The doctor-patient relationship with teenagers
Doctors have a unique doctor-patient relationship with teenagers. Depending upon the age of the teenager, this will usually include a parent, parents or a guardian. In a medical-ethical doctor-patient relationship with teenagers, medical-ethical practice guidelines are important.
Teenagers, as ‘almost, but not quite adults’ can turn to a doctor, even at times when they cannot relate properly to a parent, parents or guardians.
The difficulty a doctor encounters has to do with maintaining the confidentiality of the teenager who is a patient, while not overstepping the boundaries of parental or guardian medical-ethical guidelines.
Trust is vital in a doctor-patient relationship with teenagers, but at the same time, the doctor does not want to break a well-established, trust relationship with the teenager’s parent, parents or guardian, either.
With young teenagers, this is not usually a concern, as parents or guardians are actively involved in their medical care. As the teenagers get older, they begin to assert their own will, individuality and independence, placing the doctor who diagnoses or treats them in a precarious position at times.
Often, older teenagers do not want their parent, parents or a guardian to know the medical situation at hand. In fact, they may choose to go to another doctor, or lie about their ages to avoid the doctor having contact with their parents in respect to their medical information. The other doctor may not know their parents, previous medical history or anything about them. Confronted with their need for medical treatment or care, even repeated attempts to elicit information from them, often prove futile.
The doctor who has the consent of the parent, parents or guardians, is in a less precarious medical-ethical situation with teenagers. The doctor who does not have the consent of a parent, parents or guardian, is potentially vulnerable to moral, ethical and legal problems, that may include action taken on behalf of the teenager, by the parent or guardian. Thus, doctors may insist upon having parental or guardian consent before seeing or diagnosing a teenager. When that is not possible, the doctor may have to choose between ordering him or her to bring in a parent or guardian, diagnosing and treating the teenager or forcing that teenager to find medical assistance elsewhere.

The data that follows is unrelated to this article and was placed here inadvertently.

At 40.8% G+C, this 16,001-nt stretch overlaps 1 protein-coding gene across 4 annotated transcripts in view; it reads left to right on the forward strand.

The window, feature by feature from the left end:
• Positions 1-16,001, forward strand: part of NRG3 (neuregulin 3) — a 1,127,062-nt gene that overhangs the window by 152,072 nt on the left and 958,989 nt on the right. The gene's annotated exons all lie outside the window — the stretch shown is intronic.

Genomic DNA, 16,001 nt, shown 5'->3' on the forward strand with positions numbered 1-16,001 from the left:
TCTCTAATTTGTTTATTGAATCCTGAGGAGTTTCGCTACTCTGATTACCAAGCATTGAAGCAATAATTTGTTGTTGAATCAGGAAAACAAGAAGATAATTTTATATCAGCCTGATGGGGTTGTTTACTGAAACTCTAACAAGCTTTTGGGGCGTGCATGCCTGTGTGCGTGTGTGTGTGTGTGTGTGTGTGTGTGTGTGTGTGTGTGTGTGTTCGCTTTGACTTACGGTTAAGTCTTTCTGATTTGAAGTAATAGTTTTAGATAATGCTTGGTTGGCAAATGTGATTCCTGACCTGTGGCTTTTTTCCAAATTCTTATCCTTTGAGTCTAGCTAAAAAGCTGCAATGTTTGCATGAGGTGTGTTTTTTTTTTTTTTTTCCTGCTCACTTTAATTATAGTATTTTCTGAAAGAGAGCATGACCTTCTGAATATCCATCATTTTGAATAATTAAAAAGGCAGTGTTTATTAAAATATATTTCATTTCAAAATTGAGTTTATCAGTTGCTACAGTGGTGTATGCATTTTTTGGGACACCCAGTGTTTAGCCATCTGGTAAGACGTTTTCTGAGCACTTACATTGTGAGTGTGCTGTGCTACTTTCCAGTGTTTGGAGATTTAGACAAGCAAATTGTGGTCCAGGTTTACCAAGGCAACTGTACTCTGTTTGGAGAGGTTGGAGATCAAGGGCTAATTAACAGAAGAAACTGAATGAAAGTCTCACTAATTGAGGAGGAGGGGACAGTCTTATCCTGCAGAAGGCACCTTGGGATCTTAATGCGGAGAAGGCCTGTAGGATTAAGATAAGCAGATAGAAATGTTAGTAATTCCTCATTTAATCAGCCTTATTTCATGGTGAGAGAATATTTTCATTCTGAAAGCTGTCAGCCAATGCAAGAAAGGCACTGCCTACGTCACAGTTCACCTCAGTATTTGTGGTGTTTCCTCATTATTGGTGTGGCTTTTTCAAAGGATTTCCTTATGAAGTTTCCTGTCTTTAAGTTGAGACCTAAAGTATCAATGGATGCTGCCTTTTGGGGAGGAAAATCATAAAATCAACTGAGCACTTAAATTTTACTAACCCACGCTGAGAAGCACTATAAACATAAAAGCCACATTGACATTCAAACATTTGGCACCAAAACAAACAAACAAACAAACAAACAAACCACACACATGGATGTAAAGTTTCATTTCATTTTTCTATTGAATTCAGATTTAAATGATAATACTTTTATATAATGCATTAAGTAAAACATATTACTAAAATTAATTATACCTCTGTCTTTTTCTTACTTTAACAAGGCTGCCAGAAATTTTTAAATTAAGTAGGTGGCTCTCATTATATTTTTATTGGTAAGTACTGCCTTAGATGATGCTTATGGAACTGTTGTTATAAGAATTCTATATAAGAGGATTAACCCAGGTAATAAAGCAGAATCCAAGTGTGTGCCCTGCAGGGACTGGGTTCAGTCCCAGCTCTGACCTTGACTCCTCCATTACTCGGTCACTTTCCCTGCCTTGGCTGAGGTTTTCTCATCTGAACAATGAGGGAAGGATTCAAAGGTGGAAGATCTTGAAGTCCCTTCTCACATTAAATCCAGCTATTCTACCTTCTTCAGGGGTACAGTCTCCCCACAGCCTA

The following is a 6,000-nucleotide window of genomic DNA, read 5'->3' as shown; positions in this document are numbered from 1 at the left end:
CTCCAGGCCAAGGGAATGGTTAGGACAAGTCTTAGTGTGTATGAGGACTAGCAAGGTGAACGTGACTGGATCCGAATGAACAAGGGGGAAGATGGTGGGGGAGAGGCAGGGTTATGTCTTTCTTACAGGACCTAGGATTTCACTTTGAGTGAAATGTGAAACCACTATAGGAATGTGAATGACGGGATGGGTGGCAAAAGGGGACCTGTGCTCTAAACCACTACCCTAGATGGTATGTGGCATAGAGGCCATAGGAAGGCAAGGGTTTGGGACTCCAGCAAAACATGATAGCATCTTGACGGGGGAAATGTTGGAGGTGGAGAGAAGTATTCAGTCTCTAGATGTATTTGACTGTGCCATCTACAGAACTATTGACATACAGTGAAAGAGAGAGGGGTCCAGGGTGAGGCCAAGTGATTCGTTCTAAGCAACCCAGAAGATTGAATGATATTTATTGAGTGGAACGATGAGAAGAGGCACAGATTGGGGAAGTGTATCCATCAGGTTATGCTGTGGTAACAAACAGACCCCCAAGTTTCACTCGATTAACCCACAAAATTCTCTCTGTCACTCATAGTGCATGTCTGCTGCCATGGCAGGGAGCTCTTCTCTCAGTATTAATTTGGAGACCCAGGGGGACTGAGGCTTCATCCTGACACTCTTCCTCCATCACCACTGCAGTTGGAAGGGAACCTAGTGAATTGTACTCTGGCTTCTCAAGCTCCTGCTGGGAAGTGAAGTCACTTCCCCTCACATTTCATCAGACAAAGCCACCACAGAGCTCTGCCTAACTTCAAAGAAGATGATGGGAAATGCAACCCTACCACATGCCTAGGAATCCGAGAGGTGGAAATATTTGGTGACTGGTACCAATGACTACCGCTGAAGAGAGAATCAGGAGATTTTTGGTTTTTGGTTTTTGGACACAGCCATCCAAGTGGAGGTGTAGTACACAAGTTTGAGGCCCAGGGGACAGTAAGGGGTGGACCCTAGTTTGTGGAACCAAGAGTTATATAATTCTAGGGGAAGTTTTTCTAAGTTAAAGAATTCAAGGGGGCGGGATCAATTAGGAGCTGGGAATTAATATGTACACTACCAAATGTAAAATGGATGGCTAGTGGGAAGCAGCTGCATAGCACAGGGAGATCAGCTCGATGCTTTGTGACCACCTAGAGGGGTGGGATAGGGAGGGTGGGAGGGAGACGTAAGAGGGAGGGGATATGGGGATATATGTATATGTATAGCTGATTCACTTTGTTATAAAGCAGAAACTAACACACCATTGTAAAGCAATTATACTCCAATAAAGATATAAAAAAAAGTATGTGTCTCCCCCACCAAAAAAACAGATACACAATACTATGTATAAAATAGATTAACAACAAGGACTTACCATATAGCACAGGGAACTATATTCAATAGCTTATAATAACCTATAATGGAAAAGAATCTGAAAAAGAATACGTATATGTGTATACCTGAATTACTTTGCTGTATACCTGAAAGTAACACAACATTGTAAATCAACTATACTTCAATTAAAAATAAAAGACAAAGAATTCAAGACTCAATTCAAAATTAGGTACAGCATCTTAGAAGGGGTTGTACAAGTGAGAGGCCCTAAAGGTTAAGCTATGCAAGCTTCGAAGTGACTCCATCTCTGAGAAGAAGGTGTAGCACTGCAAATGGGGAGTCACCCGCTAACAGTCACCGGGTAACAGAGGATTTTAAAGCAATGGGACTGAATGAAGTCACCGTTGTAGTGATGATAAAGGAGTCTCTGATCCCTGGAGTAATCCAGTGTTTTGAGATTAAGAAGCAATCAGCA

A doctor may agree to assist a teenager, but insist upon awareness of a parent or guardian with respect to further treatment. In this manner, the doctor may be able to treat the patient while attempting to reach a compromise with him or her. It is up to his or her professional discretion, but may put the doctor in a vulnerable position, at the same time.
Many doctors are the parents of teenagers and thus, are familiar with teenage life styles, issues and concerns. Even their teenagers may go through periods of confusion and rebellion. Other doctors may have been the family doctor of many teenagers, from birth onward and relate to them in that way.
Ideally, a doctor has a nurse present for the diagnosis, treatment, procedures and surgery needed by teenagers. Medical documentation in terms of medical records becomes important and can prevent future problems. This data then becomes available with respect to future medical care. In an emergency scenario, where there is no parent or guardian present to sign a medical consent form, a doctor may choose to act on behalf of the teenager, but will notify the parent, parents or guardian, as soon as possible.
Many doctors enjoy contact with teenagers, as they often have new thoughts and ideas. Doctors may seek a teenager who is interested in his or her line of work and capable of becoming a doctor, who he or she can mentor.
Doctors are usually excellent counselors who assist teenagers with respect to guidance and directives regarding the future, as well as deal with their medical problems. Doctors counsel teenagers in a positive, constructive manner that is compatible with high medical-ethical standards.
Remember that doctors were teenagers once too and can usually relate to them. The doctor-patient relationship with a teenager is truly unique.